This is probably the hardest of the three books to find. Like Hellspark, it’s out of print and not available electronically. But like the others, I highly recommend reading it if you get the chance.

Mirrored from Jim C. Hines.


( 19 comments — Leave a comment )
Mar. 24th, 2016 04:01 pm (UTC)
Hellspark is one of my favorite books of all time. When I see used copies, I buy them so that I can give them to people. The characters and cultures are so very distinct that even the characters who aren't around much are clearly drawn. So many of the details are things that fit perfectly but that I'd never have thought of in a million years.

Years ago, when Suzette Hadin Elgin was on LJ, we discussed Hellspark briefly, and she praised it and Kagan for getting the linguistic details right.
Mar. 24th, 2016 04:45 pm (UTC)
I love her books so much.

She was kind to me too, very fiercely. In the late 1980's, I'd written a Star Trek novel. She sent me a copy of her contract for Uhura's Song -- in the days when this had to go in the mail, no scanning it and emailing it -- with detailed footnotes. She wasn't telling me not to try to sell the book to Paramount, just warning me of the amazing horrors of the work-for-hire contract.

Mar. 25th, 2016 06:35 am (UTC)
OTOH, Paramount's rapacious lawyers are why there are two John M. Ford novels that are still in print and available as ebooks. So, silver lining to that contract....

I hope the lack of availability of Hellspark and Mirabile is not for similar reasons, though if that is the case then I'll raise another glass to Paramount's rapacious lawyers.
Mar. 24th, 2016 05:15 pm (UTC)
Hellspark is a delight! I bought two of the Meisha Merlin copies so that I'd always have one to loan out. I also have the original hardback. I'm not obsessed in the least. Not at all.

When I tell people about the book, I always emphasize that the plot revolves around a death - was it murder or accidental - but the theme is "What is Human?"

it’s even led to some good conversations about culture and body language and personal space and language and more

I love using this book as an example of cultural communication. There is a lot more to communicating with someone than just speaking words. How you stand, how you gesture, how you move are all important. And for your son, it might be nice to have a book that talks about the rules and standards in concrete terms.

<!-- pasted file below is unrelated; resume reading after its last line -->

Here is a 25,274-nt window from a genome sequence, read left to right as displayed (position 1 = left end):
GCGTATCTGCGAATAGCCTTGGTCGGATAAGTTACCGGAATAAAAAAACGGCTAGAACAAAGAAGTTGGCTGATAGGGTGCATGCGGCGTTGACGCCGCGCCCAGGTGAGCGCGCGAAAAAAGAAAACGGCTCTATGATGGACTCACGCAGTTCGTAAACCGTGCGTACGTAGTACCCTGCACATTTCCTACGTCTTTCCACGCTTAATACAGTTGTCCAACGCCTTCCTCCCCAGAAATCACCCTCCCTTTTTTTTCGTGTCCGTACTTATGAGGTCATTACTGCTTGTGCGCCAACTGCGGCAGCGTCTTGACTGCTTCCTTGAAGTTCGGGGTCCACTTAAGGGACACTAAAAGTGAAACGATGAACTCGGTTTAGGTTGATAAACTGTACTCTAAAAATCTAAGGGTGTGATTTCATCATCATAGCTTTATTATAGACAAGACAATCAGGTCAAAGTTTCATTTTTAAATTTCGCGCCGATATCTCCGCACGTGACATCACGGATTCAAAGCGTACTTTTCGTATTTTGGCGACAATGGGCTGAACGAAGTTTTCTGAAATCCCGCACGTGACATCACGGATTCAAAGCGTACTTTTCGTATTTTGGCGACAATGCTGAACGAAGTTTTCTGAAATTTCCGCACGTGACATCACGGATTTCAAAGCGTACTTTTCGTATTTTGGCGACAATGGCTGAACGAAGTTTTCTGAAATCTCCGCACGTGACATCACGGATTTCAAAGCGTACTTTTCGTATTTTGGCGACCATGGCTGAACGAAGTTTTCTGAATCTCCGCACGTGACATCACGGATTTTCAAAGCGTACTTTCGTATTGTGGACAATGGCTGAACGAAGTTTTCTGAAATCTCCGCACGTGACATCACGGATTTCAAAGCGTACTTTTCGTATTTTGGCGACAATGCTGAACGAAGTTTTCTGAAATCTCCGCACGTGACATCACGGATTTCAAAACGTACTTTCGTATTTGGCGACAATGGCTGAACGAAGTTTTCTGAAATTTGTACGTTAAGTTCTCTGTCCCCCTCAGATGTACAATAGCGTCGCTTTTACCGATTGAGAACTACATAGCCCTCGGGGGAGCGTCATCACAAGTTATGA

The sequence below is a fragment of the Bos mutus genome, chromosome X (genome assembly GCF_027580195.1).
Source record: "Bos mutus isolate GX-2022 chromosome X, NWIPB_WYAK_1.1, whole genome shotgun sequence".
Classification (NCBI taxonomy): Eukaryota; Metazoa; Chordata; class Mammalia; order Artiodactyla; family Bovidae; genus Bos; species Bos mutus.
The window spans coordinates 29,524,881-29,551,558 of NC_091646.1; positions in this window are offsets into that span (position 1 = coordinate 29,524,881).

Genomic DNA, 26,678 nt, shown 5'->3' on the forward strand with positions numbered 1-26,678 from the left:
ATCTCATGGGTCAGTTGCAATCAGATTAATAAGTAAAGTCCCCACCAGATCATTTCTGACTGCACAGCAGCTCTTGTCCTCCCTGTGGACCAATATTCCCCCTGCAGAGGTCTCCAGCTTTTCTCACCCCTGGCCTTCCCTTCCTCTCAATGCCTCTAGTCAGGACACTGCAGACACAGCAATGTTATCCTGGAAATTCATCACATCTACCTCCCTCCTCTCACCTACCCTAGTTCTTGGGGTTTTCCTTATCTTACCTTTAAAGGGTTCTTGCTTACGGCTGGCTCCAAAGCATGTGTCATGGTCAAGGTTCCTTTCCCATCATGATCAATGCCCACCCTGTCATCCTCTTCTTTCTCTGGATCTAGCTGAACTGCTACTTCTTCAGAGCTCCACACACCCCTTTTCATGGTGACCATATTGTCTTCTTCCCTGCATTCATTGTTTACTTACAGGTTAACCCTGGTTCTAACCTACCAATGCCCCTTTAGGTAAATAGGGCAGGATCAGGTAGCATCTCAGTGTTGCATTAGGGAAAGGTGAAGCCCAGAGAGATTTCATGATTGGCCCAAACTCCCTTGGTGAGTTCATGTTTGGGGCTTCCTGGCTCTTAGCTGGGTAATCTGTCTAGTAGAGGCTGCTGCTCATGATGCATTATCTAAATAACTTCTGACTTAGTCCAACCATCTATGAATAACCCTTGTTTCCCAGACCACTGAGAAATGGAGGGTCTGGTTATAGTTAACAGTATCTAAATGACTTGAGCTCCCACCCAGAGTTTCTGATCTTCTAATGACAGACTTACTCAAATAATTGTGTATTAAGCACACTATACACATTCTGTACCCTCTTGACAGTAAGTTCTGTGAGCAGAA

Edited at 2016-03-24 05:18 pm (UTC)
Mar. 24th, 2016 08:20 pm (UTC)
I must have read Uhura's Song a couple dozen times by now. I do believe it is time for a reread.
Mar. 24th, 2016 08:22 pm (UTC)
I'm lucky to have all three, but I do wish that they were available as ebooks so they could be shared with the coming generations of readers!
Mar. 25th, 2016 02:03 am (UTC)
I remember Uhura's Song! In fact, I think it *was* my favorite Star Trek novel, and I probably still have my copy in a bag of "what the heck am I going to do with these" Star Trek books I've been toting around for years.

I'm going to have to look for copies of the other two--they sound great.
Mar. 25th, 2016 02:25 am (UTC)
My copy of Mirabile is wearing out. I do love the Tulip Bats.
Mar. 25th, 2016 03:38 am (UTC)
Another Kagan fan here...by the way, there's a feature on
Amazon when you bring up the page for a book that isn't in Kindle. If you go a ways down the page, on the right side is a little box that says, "Tell the publisher you'd like to read this on Kindle." You click it. Everybody click it! Over and over again :-)Maybe we'll finally get her novels as ebooks.
Mar. 25th, 2016 11:19 am (UTC)
I have all three, one signed courtesy of the old SF echo on Fidonet and the F.U.B.S in particular, Mirabile is hands down one of my all time fave books, and MamaJason one of the best female chars ever.

Uhuras song is the best ST novel I have read.
Mar. 25th, 2016 04:41 pm (UTC)
Uhura's Song was absolutely one of my favorite Star Trek novels. My Pumonca (werecougar) character on GarouMUSH, Tailkinker, was called that OOCly because of that book. Ditto my Fianna metis naming a cub "Brightspot"! :)

EDIT: Because I mistook Mr. Hines LJ for one by another friend who also talks about books. (Whoops.)

Edited at 2016-03-26 12:55 am (UTC)
Mar. 26th, 2016 02:52 pm (UTC)
No worries :-)

To this day, my family still jokes about pulling tails.
Mar. 25th, 2016 05:24 pm (UTC)
I love Janet Kagan's work, and the hardest thing is that I never got to meet her in person.
Mar. 25th, 2016 06:02 pm (UTC)
"...and the hardest thing is that I never got to meet her in person."

Same here.
Mar. 26th, 2016 01:11 am (UTC)
and that there are no more novels by her.
Mar. 26th, 2016 02:53 pm (UTC)
That too...
Mar. 31st, 2016 08:14 pm (UTC)
Love love love Uhura's Song, I will have to check out the others.
Apr. 8th, 2016 02:49 am (UTC)
Wonderful writer! I just wish she'd written more. LOTS more!
Apr. 8th, 2016 12:31 pm (UTC)
You're not alone.
( 19 comments — Leave a comment )


Jim C. Hines